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Australia’s Best Foodie Markets, Melbourne Versus Sydney
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Australia’s Best Foodie Markets, Melbourne Versus Sydney

Picture of Polly Ryder
Updated: 9 February 2017
Thanks to an abundance of lush farmland and a never-ending coastline, Australia boasts countless local ingredients. This, combined with the blend of European and Pacific Rim cultures, has resulted in an enviable foodie scene. The ingredients and techniques are in their prime within Australia’s many foodie and farmers’ markets. We check out what Australia’s rival cities, Sydney and Melbourne have to offer.
Vegetable stall | © Jack Gavigan/WikiCommons
Vegetable stall | © Jack Gavigan/WikiCommons
Sydney Fish Market | © Jnpet/WikiCommons
Sydney Fish Market | © Jnpet/WikiCommons

Sydney Fish Market – Sydney

Sydney Fish Market prides itself on being ‘Australia’s home of Seafood’, where you can feast your eyes on the piles of blue swimmer crabs and rock oysters, fresh sushi and much more. As the largest market of its kind in the Southern Hemisphere, this Sydney gem is home to its own cookery school, with some classes hosted by Australia’s leading chefs.

Eveleigh Farmers’ Market | © Charles Haynes/Flickr
Eveleigh Farmers’ Market | © Charles Haynes/Flickr

Eveleigh Farmers’ Market – Sydney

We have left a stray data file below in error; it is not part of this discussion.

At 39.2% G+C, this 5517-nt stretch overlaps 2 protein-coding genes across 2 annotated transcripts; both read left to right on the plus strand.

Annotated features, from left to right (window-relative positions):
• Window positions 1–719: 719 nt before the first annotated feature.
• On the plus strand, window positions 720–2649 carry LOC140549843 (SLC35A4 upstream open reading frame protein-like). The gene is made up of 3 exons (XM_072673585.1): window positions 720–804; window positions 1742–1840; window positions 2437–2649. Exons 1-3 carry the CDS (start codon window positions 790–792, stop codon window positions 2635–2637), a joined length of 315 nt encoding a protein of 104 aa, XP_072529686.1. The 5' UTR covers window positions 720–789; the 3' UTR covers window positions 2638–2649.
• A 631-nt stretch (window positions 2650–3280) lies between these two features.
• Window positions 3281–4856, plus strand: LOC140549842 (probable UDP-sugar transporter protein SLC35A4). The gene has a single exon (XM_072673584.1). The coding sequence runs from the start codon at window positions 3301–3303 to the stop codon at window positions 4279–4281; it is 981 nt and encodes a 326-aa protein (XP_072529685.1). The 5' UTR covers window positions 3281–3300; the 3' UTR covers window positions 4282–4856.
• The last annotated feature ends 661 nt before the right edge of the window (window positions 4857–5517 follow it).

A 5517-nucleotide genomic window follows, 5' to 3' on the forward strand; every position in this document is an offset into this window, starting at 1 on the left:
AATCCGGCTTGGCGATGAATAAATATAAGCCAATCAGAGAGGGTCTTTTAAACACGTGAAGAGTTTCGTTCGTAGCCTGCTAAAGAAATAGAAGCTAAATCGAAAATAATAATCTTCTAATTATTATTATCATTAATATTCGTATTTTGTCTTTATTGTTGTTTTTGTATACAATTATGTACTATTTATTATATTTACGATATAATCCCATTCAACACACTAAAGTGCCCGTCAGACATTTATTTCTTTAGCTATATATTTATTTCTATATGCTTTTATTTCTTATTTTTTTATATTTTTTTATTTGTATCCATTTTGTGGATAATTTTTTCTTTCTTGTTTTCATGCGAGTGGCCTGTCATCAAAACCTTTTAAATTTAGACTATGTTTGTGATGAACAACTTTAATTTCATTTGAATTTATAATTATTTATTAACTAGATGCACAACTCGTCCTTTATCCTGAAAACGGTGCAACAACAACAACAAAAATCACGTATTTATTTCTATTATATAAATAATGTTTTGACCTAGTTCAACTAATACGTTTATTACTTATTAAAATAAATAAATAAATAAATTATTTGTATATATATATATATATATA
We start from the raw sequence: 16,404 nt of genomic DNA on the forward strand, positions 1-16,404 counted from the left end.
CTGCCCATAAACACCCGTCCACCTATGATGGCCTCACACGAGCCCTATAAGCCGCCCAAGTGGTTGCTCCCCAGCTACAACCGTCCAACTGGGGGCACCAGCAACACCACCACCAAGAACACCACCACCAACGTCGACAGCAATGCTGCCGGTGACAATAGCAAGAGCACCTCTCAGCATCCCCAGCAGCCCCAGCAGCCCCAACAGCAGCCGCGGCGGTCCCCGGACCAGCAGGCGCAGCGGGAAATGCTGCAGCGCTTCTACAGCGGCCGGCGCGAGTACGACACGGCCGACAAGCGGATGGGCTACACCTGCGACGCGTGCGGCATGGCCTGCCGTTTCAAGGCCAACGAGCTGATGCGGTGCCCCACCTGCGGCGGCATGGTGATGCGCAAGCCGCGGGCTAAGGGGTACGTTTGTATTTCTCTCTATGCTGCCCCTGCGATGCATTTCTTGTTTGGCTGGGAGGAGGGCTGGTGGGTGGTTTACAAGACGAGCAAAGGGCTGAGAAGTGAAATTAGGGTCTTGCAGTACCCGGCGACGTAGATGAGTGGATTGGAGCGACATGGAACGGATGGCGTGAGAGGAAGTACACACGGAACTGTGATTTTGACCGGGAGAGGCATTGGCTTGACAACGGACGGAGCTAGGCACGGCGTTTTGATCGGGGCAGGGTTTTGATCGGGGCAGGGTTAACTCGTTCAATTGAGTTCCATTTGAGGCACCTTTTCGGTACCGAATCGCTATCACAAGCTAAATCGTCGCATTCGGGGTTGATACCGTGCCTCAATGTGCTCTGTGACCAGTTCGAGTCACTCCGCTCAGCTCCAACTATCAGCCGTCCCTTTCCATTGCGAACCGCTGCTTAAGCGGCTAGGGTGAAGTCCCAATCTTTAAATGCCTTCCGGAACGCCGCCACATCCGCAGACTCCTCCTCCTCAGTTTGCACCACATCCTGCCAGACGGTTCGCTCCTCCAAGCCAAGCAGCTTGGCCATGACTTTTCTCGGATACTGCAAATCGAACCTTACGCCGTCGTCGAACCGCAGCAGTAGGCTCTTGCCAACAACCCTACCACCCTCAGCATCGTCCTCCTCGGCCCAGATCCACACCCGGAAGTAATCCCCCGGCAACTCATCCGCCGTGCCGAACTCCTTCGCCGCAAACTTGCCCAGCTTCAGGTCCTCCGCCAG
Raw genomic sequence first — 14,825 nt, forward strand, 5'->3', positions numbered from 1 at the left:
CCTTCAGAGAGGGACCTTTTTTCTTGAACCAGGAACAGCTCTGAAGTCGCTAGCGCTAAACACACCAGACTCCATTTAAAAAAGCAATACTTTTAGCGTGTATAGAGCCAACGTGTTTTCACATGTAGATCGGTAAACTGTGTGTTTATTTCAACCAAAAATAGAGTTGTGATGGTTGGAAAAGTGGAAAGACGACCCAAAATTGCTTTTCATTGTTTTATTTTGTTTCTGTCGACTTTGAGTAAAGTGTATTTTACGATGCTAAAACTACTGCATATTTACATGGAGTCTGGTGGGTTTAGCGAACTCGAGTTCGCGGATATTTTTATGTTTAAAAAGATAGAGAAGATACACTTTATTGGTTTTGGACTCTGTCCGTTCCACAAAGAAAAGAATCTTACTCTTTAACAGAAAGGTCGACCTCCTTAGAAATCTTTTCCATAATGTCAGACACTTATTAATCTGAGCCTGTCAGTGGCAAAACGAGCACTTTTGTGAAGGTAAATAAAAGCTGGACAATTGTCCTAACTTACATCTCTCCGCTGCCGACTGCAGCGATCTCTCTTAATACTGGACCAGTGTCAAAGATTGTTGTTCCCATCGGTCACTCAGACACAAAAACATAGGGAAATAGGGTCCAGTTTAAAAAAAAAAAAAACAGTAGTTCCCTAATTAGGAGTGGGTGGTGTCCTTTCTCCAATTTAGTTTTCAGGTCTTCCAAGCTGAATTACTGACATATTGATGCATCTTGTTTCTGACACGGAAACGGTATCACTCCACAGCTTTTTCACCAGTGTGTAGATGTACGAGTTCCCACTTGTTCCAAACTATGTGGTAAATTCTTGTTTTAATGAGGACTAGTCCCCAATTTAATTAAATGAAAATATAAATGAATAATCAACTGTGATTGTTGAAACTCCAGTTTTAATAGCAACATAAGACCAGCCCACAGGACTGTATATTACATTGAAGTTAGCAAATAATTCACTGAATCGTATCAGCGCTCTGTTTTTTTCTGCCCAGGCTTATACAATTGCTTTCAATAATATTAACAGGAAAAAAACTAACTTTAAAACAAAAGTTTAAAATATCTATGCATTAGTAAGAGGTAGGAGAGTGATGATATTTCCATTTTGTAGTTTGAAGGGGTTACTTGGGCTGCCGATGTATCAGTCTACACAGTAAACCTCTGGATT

This award-winning, authentic Farmers’ Market is held every Saturday at Carriage Works, and has become Sydney’s premier fresh food and produce market. Eveleigh Market is home to eye-catching piles of fresh fruit and vegetables, along with mouthwatering aromas wafting from the bakery, smokehouse and coffee bar.

The Rocks Foodie Market | © Maxim75/WikiCommons
The Rocks Foodie Market | © Maxim75/WikiCommons

The Rocks Foodie Market – Sydney

With the Rocks nestled on the doorstep of Sydney’s CBD, you have to admire its surprisingly laid-back, easy-going pace. Between 9am and 3pm every Friday, The Rocks is home to its ‘Foodie Market’. The charming, cobbled laneways become an open-air food heaven, selling everything from homemade preserves to traditional gozleme and seasonal cured meats. Above all, however, is its location, situated between Sydney’s breezy Harbour and Harbour Bridge, there’s no better place to devour your purchases.

Melbourne Skyline | © Diliff/WikiCommons
Melbourne Skyline | © Diliff/WikiCommons

South Melbourne Market – Melbourne

With 133 businesses in operation at South Melbourne, the eclectic mix of gourmet stalls sits alongside those for fashion, hardware, and arts and crafts. Revelers recharge on specialty coffee blends amidst the hustle and bustle of the deli isle, whilst tourists and locals queue up to sample the legendary dim sums; the mouthwatering Chinese mix of meat, cabbage and spices stuffed generously into a steamed or deep-fried parcel.

Queen Victoria Market | © Gotoff/DeviantArt
Queen Victoria Market | © Gotoff/DeviantArt

Queen Victoria Market – Melbourne

Queen Victoria Market is a historic landmark, spreading over two blocks. Featuring a deli hall, meat hall, organics, and fruit and veg section, Queen Victoria Market is a foodie’s heaven, with both local and imported gourmet goods. Transforming into a night market on a Wednesday, and with street performers coming out to entertain on Sundays, this spot is a delight for all the senses.

Prahran Market – Melbourne

Unlike South Melbourne and the Queen Victoria, Prahran Market is devoted solely to food. Known as ‘Melbourne’s Food Lovers Market’, Prahran is famed for outstanding food, freshness and hard-to-find specialities. It’s also home to a vast amount of events, including the MFAW festival at the end of February. Tickets include two complementary drinks and over ten ‘tastes’, lovingly prepared by selected stallholders.